“Some people started the year when they had cars, now they don’t have them. Some started the year when they had houses; the houses have been taken by banks. Think about what the lord has done for you,” ‘preached’ Kirya.

And while I was thinking, really? Is this not broad day robbery? (Much as it was approaching midnight) Bishop Kiganda, the host bishop himself, took to the stage or pulpit to be accurate. And like his protégée, also asked the masses to sow a seed. But not the last seed, the first seed of 2014.

Kiganda came to the pulpit approaching that midnight hour everyone was waiting for. And what a compelling man he is! Moving majestically, on stage, and emphatically, and speaking with such energy in his voice, he charmed the masses, but like all pastors do.

Then the clock struck midnight. Then there was the national anthem. And just like that, 2013 was over.

After the clock struck midnight, everybody in the stadium rose to their feet. They sang. They raised their arms to the air. They ululated. Some started crying, tears of joy. They were happy. Was it not the hour they had been waiting for. There were fireworks. And Bishop Kiganda’s voice could be heard cutting through all the merriness.

But after this ‘captivating’ interval, Kiganda roared, “Now you have to sow your first seed of 2014. And not just any seed. A seed that you will plant into the soil and it germinates into a beautiful and healthy tree.”

The man of God was asking children of God to pay their first tithe of 2014. Then the maids with envelops resurfaced again. But what was special about this session was that in the same envelop you deposited your first ‘seed’, you also included a note of the requests you wanted God to do for you in 2014, your prayer requests.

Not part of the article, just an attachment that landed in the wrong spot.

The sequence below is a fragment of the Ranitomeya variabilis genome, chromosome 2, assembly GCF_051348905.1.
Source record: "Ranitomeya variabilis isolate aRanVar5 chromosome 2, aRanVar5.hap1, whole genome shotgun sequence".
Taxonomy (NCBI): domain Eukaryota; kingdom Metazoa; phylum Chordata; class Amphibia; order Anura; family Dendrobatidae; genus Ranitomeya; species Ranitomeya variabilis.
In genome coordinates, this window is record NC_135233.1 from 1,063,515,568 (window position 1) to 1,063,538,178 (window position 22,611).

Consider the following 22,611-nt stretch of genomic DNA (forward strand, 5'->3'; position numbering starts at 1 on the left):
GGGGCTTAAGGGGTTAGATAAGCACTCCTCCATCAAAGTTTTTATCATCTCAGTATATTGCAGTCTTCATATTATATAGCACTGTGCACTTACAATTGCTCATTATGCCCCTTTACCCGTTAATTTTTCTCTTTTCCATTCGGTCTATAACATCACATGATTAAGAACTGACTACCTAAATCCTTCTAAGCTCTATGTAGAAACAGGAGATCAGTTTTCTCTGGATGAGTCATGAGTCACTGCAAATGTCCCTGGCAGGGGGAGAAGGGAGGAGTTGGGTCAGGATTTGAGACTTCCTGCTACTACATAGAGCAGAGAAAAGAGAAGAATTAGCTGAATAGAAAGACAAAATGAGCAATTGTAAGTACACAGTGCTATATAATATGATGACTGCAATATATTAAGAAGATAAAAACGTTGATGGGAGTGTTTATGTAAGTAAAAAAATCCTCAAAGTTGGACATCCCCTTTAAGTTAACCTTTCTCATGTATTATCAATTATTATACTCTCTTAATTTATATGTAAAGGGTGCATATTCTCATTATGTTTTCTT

After the congregation had jot down their prayer requests and stuffed them into the envelops, together with their first ‘seeds’ of 2014, Kiganda asked everyone to raise into the air their envelops and held a special prayer for them.

Call it crafty, canny, mischievous or whatever you want, but it surely worked. Almost everyone raised an envelope containing both their first ‘seed’ of 2014 and their prayer requests. And Bishop Kiganda prayed for them, that God should fulfill all their wishes “written on those pieces of paper you put in that envelope.”

Like earlier, the envelops were collected into sacks by the maids. Kiganda promised to keep praying over them until the people in the congregation called him by his cell and asked him to stop praying that God had granted them their requests.

He read out the same mobile number to people who were not present in the stadium but were watching the event on Tv so they can send their first ‘seed’ on mobile money.

As I watched the events unfold, I could not help thinking how it was so very easy to make money, but at the same time very hard.

Here were thousands of people, some broke like me, enriching a man who was already rich. I tried doing the maths, calculating what he could have pocketed from the gate collections, and the sowing of the last ‘seed’ and obviously the first ‘seed’ and it was lots of money, all collected in one night.

Well, the Bishop had prayed for them, but I later saw him drive off in his ‘huge’ car meanwhile I shuffled with those who had collected money for the bishop on foot as we concluded the prayers and headed out of Nakivubo stadium.